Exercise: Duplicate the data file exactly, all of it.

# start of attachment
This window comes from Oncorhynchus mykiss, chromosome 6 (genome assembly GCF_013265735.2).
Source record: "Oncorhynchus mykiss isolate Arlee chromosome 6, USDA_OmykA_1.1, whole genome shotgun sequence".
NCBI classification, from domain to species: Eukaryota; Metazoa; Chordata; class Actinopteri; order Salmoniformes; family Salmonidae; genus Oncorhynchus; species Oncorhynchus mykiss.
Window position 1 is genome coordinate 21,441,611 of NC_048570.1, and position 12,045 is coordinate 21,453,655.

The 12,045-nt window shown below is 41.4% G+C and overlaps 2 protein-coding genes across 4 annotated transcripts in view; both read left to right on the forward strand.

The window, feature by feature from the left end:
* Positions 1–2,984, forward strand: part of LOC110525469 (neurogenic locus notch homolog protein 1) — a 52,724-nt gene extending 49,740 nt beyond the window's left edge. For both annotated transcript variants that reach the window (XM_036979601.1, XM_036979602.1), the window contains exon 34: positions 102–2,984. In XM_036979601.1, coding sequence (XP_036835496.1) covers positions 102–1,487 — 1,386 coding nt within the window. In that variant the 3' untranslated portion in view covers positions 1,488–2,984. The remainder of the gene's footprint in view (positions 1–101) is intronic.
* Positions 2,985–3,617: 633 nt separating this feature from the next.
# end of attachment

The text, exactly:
This window comes from Oncorhynchus mykiss, chromosome 6 (genome assembly GCF_013265735.2).
Source record: "Oncorhynchus mykiss isolate Arlee chromosome 6, USDA_OmykA_1.1, whole genome shotgun sequence".
NCBI classification, from domain to species: Eukaryota; Metazoa; Chordata; class Actinopteri; order Salmoniformes; family Salmonidae; genus Oncorhynchus; species Oncorhynchus mykiss.
Window position 1 is genome coordinate 21,441,611 of NC_048570.1, and position 12,045 is coordinate 21,453,655.

The 12,045-nt window shown below is 41.4% G+C and overlaps 2 protein-coding genes across 4 annotated transcripts in view; both read left to right on the forward strand.

The window, feature by feature from the left end:
* Positions 1–2,984, forward strand: part of LOC110525469 (neurogenic locus notch homolog protein 1) — a 52,724-nt gene extending 49,740 nt beyond the window's left edge. For both annotated transcript variants that reach the window (XM_036979601.1, XM_036979602.1), the window contains exon 34: positions 102–2,984. In XM_036979601.1, coding sequence (XP_036835496.1) covers positions 102–1,487 — 1,386 coding nt within the window. In that variant the 3' untranslated portion in view covers positions 1,488–2,984. The remainder of the gene's footprint in view (positions 1–101) is intronic.
* Positions 2,985–3,617: 633 nt separating this feature from the next.